Some More Mr Nice Guy

Wed 6th – Sun 24th August 2014


Oliver Collard

at 09:18 on 18th Aug 2014



Brendon Green is a grown man who claims to be a sixteen year old girl at heart - his Taylor Swift fandom, his nightly diary entries, and above all, his obsession with Disney certifiable true love are testament to this. Over the course of an hour, the Kiwi comic wins us over with his anecdotal style and gets some chuckles out of a small and reluctant audience in what seems like a difficult venue. On a Sunday evening, Clouds and Soil has a bit of an empty feeling to it, but this doesn't seem to get our performer down.

It is a little while before Brendon gets going, taking time to connect with the audience and set up the premise of the show, before he finds his groove with some good material about being tall: he is six foot four and has a two metre wingspan, which means he gives great hugs (but advises us never to use that as a chat up line). The only people who hate this self-confessed ‘nice guy’, he concedes, are teenage girls at concerts. His story about trying to explain away kicking a small child in the back of the head is also brilliant: no ma’am, I don’t need your daughter emotionally, I physically kneed her.

In fact, along the way we find out that there are many others who do probably reserve dislike for Brendon Green: the child whose kitten he ran over on Christmas Day, Glaswegians, his mate Dave, and perhaps most of the world as he admits to ‘hashtagging aloud’. The show’s not just one massive dose of niceties, of rainbows and (squashed) kittens, and his portrayal of it is often heartfelt.

An interesting attempt to engage comes when Brendon asks the audience to tell him how he should live his life: as someone who tries hard to be nice, or someone who is himself but a bit of a dick.

Brendon is a good storyteller but this means that sometimes he gets so engrossed in telling a story that the comic pay-off is a long time coming. A story about a girl he met on his final night in France is one engaging story without a comic climax. A progressive children’s book is another funny premise which goes on a little too long and loses its initial impetus.

My favourite period of the show is when Brendon Green parodies the so-called ‘cool guy’ comedians, imaginary cigarette in hand, knowingly delivering one-liners. No matter how hard he tries or what the audience tells him to do, you get the impression that Brendon Green will still be basically a nice guy who occasionally relapses. Maybe that’s what makes him so relatable. Overall it’s a winning performance, if a little tame for a late night show.


Alex Woolley

at 10:11 on 18th Aug 2014



Driving rain and a venue that is slightly beyond the centre of town (at least, as it appears to Fringe-goers) will never produce a large audience, especially late on a Sunday night. Even the 20%-off-drinks vouchers did not seem to have worked tremendously well (I pretended this was the reason I went in, but that was because I didn’t want my cover blown). It was greatly to Brendon Green’s credit, then, that he managed to present a charming and funny, if not hilarious, show, despite having just seven people in the audience.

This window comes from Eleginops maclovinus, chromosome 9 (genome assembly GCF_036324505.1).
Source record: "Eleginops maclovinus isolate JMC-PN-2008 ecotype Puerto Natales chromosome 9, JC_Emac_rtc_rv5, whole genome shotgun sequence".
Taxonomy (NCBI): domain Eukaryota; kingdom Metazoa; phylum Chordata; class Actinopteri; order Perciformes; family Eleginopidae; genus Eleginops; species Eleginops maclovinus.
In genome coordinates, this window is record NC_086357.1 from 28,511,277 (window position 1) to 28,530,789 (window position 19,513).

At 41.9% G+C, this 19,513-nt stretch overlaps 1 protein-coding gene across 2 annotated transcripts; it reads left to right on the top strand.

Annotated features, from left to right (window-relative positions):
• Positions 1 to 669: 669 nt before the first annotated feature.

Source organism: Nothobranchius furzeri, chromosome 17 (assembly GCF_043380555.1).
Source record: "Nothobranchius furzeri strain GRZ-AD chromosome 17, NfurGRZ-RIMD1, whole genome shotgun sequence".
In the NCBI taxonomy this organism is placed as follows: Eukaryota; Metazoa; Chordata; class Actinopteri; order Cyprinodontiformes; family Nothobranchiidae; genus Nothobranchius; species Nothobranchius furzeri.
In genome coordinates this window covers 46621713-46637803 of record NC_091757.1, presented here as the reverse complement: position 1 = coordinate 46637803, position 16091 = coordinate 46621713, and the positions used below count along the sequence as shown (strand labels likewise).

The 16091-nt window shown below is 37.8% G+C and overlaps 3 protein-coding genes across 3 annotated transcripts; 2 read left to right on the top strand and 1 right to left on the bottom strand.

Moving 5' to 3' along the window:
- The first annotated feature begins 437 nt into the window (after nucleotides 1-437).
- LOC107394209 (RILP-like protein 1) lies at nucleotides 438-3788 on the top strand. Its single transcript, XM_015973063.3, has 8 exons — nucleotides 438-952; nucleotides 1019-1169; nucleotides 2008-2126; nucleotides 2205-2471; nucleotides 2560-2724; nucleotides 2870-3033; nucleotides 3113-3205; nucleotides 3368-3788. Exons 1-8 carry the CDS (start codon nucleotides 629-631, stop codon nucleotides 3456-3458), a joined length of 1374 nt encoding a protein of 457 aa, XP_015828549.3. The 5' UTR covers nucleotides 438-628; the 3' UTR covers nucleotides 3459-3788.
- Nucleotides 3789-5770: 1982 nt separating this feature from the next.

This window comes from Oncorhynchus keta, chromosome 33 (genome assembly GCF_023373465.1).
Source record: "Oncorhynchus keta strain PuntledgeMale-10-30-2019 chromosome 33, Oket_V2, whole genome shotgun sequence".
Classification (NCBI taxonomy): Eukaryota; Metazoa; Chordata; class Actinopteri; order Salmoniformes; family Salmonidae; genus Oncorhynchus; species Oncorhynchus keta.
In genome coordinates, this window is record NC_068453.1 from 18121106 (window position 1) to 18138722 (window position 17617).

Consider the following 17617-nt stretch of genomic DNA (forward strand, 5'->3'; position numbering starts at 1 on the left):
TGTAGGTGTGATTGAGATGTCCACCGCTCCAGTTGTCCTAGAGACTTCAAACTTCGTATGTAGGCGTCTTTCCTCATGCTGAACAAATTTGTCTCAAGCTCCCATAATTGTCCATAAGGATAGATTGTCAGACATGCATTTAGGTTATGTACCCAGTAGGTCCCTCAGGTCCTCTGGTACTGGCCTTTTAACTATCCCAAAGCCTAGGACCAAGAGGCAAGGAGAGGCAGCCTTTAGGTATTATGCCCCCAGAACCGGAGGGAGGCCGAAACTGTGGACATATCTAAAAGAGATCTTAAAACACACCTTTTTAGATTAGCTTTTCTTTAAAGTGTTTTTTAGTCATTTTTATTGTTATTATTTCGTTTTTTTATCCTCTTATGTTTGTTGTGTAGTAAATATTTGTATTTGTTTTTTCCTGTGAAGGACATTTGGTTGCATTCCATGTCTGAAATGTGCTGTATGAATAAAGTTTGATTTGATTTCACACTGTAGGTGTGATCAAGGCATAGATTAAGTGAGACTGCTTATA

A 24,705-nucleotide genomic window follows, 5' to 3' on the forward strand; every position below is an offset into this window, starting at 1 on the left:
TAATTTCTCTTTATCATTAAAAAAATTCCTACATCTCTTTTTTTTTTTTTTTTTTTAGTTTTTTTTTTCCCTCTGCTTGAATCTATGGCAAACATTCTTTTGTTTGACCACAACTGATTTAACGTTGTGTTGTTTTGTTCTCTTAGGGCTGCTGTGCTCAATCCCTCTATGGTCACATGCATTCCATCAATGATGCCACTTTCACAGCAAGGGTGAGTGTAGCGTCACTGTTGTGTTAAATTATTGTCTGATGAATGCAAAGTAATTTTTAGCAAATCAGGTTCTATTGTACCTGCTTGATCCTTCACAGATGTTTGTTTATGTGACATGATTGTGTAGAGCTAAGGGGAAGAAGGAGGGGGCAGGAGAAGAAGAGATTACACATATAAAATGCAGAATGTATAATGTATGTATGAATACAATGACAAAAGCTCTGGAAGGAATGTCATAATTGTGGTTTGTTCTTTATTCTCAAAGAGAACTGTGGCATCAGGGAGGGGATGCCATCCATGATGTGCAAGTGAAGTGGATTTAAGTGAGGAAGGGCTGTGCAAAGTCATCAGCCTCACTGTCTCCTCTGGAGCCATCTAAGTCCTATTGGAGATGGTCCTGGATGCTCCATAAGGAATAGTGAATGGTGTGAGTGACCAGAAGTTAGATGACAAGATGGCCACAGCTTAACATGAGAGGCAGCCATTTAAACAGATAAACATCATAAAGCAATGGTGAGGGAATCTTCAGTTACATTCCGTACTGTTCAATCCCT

Bearded, slightly wet, and claiming he looked like Michael Fassbender, Green started Some More Mr Nice Guy in self-deprecatory fashion, and complimented us in the audience as “small but perfectly formed, the Ryan Gosling of audiences.” Then he introduced the central question of the show: is Green a nice guy or not? A series of confessions followed, most of which were quite minor, although the list culminated in something (arguably) quite shocking. As the audience left, we were asked to donate a few quid (it’s a Free Fringe show) and tell him whether we thought he was a nice guy, as well as offering any more general advice we had on how to live his life.

It was a nice structure for a show. Thankfully Green did not stick too rigidly to his list of confessions, and there was plenty of time for him to diverge and present other sketches, including one on how, as a feminist heterosexual man, to avoid denigrating women when talking to less enlightened male friends. Like Some More Mr Nice Guy as a whole, the sketch was funny and endearing, although the gags could have been improved by being a bit more complicated and thought-provoking.

The climax of Green’s list of sins (presented after he asked for donations), perhaps unsurprisingly, involved unkind things said to an ex-girlfriend – the sort of cruel things everyone can remember or at least imagine themselves saying to someone who loves them. It came across as touchingly honest, but the possibility for reflection on oneself was no less effective.

Some More Mr Nice Guy, stuck in an out-of-the-way venue at a slightly inconvenient time-slot, will probably never pull in the crowds. This is a real shame – partly because Brendon Green traveled all the way from New Zealand to get here, but also because his show was touching and sweet, as well as managing to raise a few laughs. Hopefully he’ll back next year, manage to bag a slot in the Three Sisters, and get the audience numbers he deserves.


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